At the heart of the initial jurisdictional inquiry in this matter are those same prelitigation communications. Prior to plaintiff's initiation of this action, the parties exchanged four relevant sets of written communications concerning the subject matter of plaintiff's requests. Those communications include the following:

(1) a February 27, 2019 letter from defense counsel to plaintiff, Compl., Ex. 2;
(2) a March 18, 2019 letter from plaintiff's counsel to defendants, Compl., Ex. 3; Dkt. 22-2, Ex. 3;
(3) a March 23, 2019 email from defense counsel to plaintiff, Compl. ¶ 17; Dkt. 22-2, Ex. 4; and
(4) an early April 2019 email string between counsel, Dkt. 22-2, Ex. 5.

         A detailed description of key statements made in each of these communications appears in the analysis sections below.

         B. Relevant Post-Complaint Events

         On May 15, 2019, about a month after plaintiff filed its complaint, defendants sent plaintiff a letter purportedly confirming that they waived their respective rights to sue plaintiff regarding whether its website/mobile applications violate the ADA, Unruh Act, or PHRA. Dkt. 22-1 ¶ 7; Dkt. 22-2, Ex. 6. On June 19, 2019, defendants both executed a “Release and Waiver of Claims” (the “waiver”) containing a Covenant Not to Sue (the “covenant”) detailing substantially the same guarantee as that detailed in their May 15, 2019 letter. Dkt. 22-1 ¶ 3; Dkt. 22-2, Ex. 2. The exact language of the waivers is further discussed in the analysis section below.

         On July 25, 2019, White and Koleslar filed this motion to dismiss. Dkt. 22. Prior to its briefing, on August 21, 2019, the parties entered a stipulation of voluntary dismissal of defendant Koleslar without prejudice. Dkt. 28. Remaining defendant White premises his motion to dismiss on a lack of federal subject matter jurisdiction for want of a justiciable controversy.[1]


         A. Legal Standard

         A federal court may dismiss an action under Federal Rule of Civil Procedure 12(b)(1) for lack of federal subject matter jurisdiction. Fed. R. Pro. 12(b)(1). “Article III of the United States Constitution limits the jurisdiction of the federal courts to ‘cases' and ‘controversies, '” Bayer v. Neiman Marcus Group, Inc., 861 F.3d 853, 861 (9th Cir. 2017) (citation omitted), and the Declaratory Judgment Act applies only in “a case of actual controversy, ” 28 U.S.C. § 2201. To determine the existence of a cognizable controversy within the meaning of the Declaratory Judgment Act, courts must determine “whether the facts alleged, under all the circumstances, show that there is a substantial controversy, between the parties having adverse legal interests, of sufficient immediacy and reality to warrant the issuance of a declaratory judgment.” Maryland Cas. Co. v. Pac. Coal & Oil Co., 312 U.S. 270, 272 (1941). In the Ninth Circuit, “if the defendant's actions cause the plaintiff to have a ‘real and reasonable apprehension that he will be subject to liability,' the plaintiff has presented a justiciable case or controversy.” Spokane Indian Tribe v. United States, 972 F.2d 1090, 1092 (9th Cir. 1992) (citation omitted). Because “[a] federal court is presumed to lack jurisdiction in a particular case unless the contrary affirmatively appears, ” the burden to prove its existence “rests on the party asserting federal subject matter jurisdiction.” Pac. Bell Internet Servs. v. Recording Indus. Ass'n of Am., Inc., 2003 WL 22862662, at *3 (N.D. Cal. Nov. 26, 2003).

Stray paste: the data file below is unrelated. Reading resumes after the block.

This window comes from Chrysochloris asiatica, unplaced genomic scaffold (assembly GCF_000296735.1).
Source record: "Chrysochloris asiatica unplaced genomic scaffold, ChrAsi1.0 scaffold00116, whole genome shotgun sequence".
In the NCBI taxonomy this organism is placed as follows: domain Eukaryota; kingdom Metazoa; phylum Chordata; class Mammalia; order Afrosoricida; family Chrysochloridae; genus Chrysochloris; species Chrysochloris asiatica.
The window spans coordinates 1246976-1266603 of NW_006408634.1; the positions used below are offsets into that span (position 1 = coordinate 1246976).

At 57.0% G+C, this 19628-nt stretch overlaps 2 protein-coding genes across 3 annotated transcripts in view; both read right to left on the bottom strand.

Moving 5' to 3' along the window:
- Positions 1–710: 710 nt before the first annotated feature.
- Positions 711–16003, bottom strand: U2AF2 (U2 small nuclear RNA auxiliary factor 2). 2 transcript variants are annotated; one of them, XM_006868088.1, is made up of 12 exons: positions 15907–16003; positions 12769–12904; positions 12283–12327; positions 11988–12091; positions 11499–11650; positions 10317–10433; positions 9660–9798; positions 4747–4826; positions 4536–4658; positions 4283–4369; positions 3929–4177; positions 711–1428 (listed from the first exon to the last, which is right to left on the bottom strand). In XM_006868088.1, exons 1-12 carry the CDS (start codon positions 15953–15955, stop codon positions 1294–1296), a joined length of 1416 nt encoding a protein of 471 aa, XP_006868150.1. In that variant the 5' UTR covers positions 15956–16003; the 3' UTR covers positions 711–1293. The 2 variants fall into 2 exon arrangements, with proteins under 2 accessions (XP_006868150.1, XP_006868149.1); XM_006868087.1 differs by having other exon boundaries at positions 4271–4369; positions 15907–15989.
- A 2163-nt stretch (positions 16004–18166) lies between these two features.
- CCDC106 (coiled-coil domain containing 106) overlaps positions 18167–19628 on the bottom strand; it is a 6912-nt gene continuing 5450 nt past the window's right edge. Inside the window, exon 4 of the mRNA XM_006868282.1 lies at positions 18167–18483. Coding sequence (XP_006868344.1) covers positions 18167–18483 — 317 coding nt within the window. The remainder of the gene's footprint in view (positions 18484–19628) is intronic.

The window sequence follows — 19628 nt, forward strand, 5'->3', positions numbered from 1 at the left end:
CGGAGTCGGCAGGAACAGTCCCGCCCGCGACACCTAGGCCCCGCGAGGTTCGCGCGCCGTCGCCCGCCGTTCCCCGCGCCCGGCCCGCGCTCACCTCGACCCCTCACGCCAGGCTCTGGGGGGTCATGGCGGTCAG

A federal court loses its authority to rule on the legal questions presented in a declaratory action if events following its commencement render it moot. Arizonans for Official English v. Arizona, 520 U.S. 43, 67 (1997) (“An actual controversy must be extant at all stages of review, not merely at the time the complaint is filed.”). “A case is moot when the issues presented are no longer ‘live' or the parties lack a legally cognizable interest in the outcome.” City of Erie v. Pap's A.M., 529 U.S. 277, 287 (2000). To determine whether an action has been rendered moot, courts in the Ninth Circuit examine whether ...